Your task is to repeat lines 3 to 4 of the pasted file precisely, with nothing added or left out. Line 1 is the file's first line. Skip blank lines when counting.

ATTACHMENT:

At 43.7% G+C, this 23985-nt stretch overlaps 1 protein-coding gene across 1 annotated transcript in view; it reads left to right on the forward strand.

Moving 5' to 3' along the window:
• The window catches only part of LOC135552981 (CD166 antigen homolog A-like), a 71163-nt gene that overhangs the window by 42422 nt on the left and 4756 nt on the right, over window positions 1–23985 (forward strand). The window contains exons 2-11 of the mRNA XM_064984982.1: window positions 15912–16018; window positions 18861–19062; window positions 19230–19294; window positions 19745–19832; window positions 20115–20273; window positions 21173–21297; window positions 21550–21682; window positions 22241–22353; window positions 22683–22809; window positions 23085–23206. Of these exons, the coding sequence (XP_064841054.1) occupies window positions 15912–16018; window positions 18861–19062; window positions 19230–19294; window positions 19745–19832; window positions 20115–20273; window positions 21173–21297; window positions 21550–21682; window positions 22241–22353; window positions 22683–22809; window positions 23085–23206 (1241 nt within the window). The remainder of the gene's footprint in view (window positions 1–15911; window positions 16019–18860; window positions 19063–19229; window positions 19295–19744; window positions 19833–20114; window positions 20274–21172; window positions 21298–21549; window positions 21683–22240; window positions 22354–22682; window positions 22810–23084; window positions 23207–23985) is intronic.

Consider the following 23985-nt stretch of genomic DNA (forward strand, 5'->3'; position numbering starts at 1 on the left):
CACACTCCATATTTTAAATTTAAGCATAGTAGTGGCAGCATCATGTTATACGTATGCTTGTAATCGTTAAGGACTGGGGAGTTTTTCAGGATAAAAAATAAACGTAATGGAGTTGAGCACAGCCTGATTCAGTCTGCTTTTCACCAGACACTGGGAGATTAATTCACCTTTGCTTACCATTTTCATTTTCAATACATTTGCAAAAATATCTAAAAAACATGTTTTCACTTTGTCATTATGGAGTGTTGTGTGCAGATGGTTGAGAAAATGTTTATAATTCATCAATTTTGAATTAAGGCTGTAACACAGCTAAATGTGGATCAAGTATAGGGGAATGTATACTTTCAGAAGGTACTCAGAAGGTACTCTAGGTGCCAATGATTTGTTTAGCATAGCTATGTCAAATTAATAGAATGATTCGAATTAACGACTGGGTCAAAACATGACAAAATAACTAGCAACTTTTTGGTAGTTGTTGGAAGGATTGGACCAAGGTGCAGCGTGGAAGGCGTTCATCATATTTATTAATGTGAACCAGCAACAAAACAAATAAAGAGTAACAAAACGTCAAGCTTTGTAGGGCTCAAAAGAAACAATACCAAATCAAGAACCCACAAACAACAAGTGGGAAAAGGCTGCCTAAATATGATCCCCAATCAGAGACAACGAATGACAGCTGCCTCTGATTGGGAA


• The window catches only part of LOC135552981 (CD166 antigen homolog A-like), a 71163-nt gene that overhangs the window by 42422 nt on the left and 4756 nt on the right, over window positions 1–23985 (forward strand). The window contains exons 2-11 of the mRNA XM_064984982.1: window positions 15912–16018; window positions 18861–19062; window positions 19230–19294; window positions 19745–19832; window positions 20115–20273; window positions 21173–21297; window positions 21550–21682; window positions 22241–22353; window positions 22683–22809; window positions 23085–23206. Of these exons, the coding sequence (XP_064841054.1) occupies window positions 15912–16018; window positions 18861–19062; window positions 19230–19294; window positions 19745–19832; window positions 20115–20273; window positions 21173–21297; window positions 21550–21682; window positions 22241–22353; window positions 22683–22809; window positions 23085–23206 (1241 nt within the window). The remainder of the gene's footprint in view (window positions 1–15911; window positions 16019–18860; window positions 19063–19229; window positions 19295–19744; window positions 19833–20114; window positions 20274–21172; window positions 21298–21549; window positions 21683–22240; window positions 22354–22682; window positions 22810–23084; window positions 23207–23985) is intronic.

Consider the following 23985-nt stretch of genomic DNA (forward strand, 5'->3'; position numbering starts at 1 on the left):